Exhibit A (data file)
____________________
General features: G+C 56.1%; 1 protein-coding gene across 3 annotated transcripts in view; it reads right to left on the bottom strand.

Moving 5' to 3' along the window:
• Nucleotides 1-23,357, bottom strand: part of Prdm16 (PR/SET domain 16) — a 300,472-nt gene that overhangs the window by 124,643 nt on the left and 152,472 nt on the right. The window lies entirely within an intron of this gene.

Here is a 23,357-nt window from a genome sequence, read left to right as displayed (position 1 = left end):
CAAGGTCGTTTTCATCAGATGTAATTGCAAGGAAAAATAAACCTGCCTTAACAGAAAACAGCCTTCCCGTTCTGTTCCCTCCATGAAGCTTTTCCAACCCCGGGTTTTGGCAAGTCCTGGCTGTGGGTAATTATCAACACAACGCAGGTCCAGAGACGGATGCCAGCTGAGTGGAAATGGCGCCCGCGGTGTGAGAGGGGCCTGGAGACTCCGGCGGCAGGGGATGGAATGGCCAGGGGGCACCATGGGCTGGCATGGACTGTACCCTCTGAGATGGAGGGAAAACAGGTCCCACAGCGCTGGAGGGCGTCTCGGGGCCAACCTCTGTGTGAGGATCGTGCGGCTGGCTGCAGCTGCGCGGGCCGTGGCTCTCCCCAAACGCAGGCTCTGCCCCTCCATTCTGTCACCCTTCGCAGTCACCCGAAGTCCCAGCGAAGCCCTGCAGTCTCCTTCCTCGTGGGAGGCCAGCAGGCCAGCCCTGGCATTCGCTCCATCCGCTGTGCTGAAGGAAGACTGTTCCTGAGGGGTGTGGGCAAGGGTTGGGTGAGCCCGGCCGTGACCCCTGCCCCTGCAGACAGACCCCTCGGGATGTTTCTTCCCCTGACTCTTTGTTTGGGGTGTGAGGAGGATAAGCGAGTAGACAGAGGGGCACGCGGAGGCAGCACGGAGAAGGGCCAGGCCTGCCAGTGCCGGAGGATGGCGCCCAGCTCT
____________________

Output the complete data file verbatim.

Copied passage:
General features: G+C 56.1%; 1 protein-coding gene across 3 annotated transcripts in view; it reads right to left on the bottom strand.

Moving 5' to 3' along the window:
• Nucleotides 1-23,357, bottom strand: part of Prdm16 (PR/SET domain 16) — a 300,472-nt gene that overhangs the window by 124,643 nt on the left and 152,472 nt on the right. The window lies entirely within an intron of this gene.

Here is a 23,357-nt window from a genome sequence, read left to right as displayed (position 1 = left end):
CAAGGTCGTTTTCATCAGATGTAATTGCAAGGAAAAATAAACCTGCCTTAACAGAAAACAGCCTTCCCGTTCTGTTCCCTCCATGAAGCTTTTCCAACCCCGGGTTTTGGCAAGTCCTGGCTGTGGGTAATTATCAACACAACGCAGGTCCAGAGACGGATGCCAGCTGAGTGGAAATGGCGCCCGCGGTGTGAGAGGGGCCTGGAGACTCCGGCGGCAGGGGATGGAATGGCCAGGGGGCACCATGGGCTGGCATGGACTGTACCCTCTGAGATGGAGGGAAAACAGGTCCCACAGCGCTGGAGGGCGTCTCGGGGCCAACCTCTGTGTGAGGATCGTGCGGCTGGCTGCAGCTGCGCGGGCCGTGGCTCTCCCCAAACGCAGGCTCTGCCCCTCCATTCTGTCACCCTTCGCAGTCACCCGAAGTCCCAGCGAAGCCCTGCAGTCTCCTTCCTCGTGGGAGGCCAGCAGGCCAGCCCTGGCATTCGCTCCATCCGCTGTGCTGAAGGAAGACTGTTCCTGAGGGGTGTGGGCAAGGGTTGGGTGAGCCCGGCCGTGACCCCTGCCCCTGCAGACAGACCCCTCGGGATGTTTCTTCCCCTGACTCTTTGTTTGGGGTGTGAGGAGGATAAGCGAGTAGACAGAGGGGCACGCGGAGGCAGCACGGAGAAGGGCCAGGCCTGCCAGTGCCGGAGGATGGCGCCCAGCTCT